More and more people in the United States speak Spanish; in fact, it is the second most spoken language in the country. As a consequence, many official documents are now written in Spanish. Both public bodies and private companies translate many of their documents. Sometimes it is so employees or users can better understand rules, regulations, guidelines, etc., on other occasions, a translation can help reach a wider potential customer base.
As anyone who has studied the language already knows, Spanish is not the same everywhere. A piece of clothing, a fruit or a means of transportation may have different names in Mexico, Colombia, Chile or Peru. Spanish speakers who come to the United States are of myriad nationalities and, therefore, speak different varieties of Spanish. That, in addition to the continuous contact they have with the English language, has given rise to a new variety of Spanish.
Just as the definition of argentinismo is “a word or distinctive use of a word of the Spanish spoken in Argentina,” or just as colombianismo is “a word or distinctive use of a word of the Spanish spoken in Colombia,” in the latest edition of its Dictionary, the Real Academia Española added the term estadounidismo, whose definition is “a word or distinctive use of a word of the Spanish spoken in the United States of America.” We can say, then, that this new variety of Spanish is “officially” recognized and accepted.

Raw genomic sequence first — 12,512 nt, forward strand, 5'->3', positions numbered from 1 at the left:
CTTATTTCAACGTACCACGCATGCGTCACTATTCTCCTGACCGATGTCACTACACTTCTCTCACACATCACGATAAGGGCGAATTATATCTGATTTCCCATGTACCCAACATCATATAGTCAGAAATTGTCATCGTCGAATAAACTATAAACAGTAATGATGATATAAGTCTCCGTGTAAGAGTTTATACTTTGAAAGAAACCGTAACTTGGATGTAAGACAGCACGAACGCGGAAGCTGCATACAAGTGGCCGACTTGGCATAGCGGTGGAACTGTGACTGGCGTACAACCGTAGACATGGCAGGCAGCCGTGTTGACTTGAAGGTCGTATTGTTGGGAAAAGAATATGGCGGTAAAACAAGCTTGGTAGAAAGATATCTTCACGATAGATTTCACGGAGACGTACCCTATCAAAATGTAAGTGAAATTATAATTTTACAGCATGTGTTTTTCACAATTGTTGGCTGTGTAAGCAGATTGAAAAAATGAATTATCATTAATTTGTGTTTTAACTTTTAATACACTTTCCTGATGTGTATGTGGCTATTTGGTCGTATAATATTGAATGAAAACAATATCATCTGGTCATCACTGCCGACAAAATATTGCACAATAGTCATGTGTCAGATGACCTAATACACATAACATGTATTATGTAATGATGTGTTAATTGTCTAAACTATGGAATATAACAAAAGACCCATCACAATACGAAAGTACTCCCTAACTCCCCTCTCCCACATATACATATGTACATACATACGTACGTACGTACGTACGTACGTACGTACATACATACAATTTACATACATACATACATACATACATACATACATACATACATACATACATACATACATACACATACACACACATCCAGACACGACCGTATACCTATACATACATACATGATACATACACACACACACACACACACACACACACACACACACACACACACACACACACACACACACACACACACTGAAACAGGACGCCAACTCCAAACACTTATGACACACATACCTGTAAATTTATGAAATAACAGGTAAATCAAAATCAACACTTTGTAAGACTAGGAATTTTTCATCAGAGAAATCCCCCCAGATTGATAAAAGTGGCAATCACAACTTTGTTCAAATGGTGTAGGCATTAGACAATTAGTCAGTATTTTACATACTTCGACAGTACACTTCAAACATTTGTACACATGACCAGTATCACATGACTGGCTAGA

Estadounidismos are not borrowed words or bad translations, but rather entirely new words or new meanings for words that already exist in the Spanish language. Below are some examples:
- original meaning: apply/employ, make use of
- estadounidismo: request, apply for a job
- original meaning: profit, earning
- estadounidismo: social benefits/welfare
- original meaning: compartment, administrative department
- estadounidismo: ministry
- original meaning: eligible
- estadounidismo: beneficiary
- original meaning: N/A
- estadounidismo: Latino or person of Hispanic origin who resides in the U.S.
- original meaning: (bus) stop
- estadounidismo: parade
We must be careful not confuse estadounidismos with Spanglish. In an article for the BBC, Leticia Molinero, a member of the North American Academy of the Spanish Language, explains that estadounidismos “are very common words in Spanish that here [in the United States] acquire a different meaning.” Spanglish, on the other hand, is “linguistic modalities of some Hispanic groups in the United States in which lexical and grammatical elements of Spanish and English are mixed.”
If one thing is evident is that the Spanish language in the United States is here to stay and the acceptance of this new variety does nothing more than confirm it. The next time we have to translate a text destined for Hispanics, we must keep the existence of estadounidismos in mind.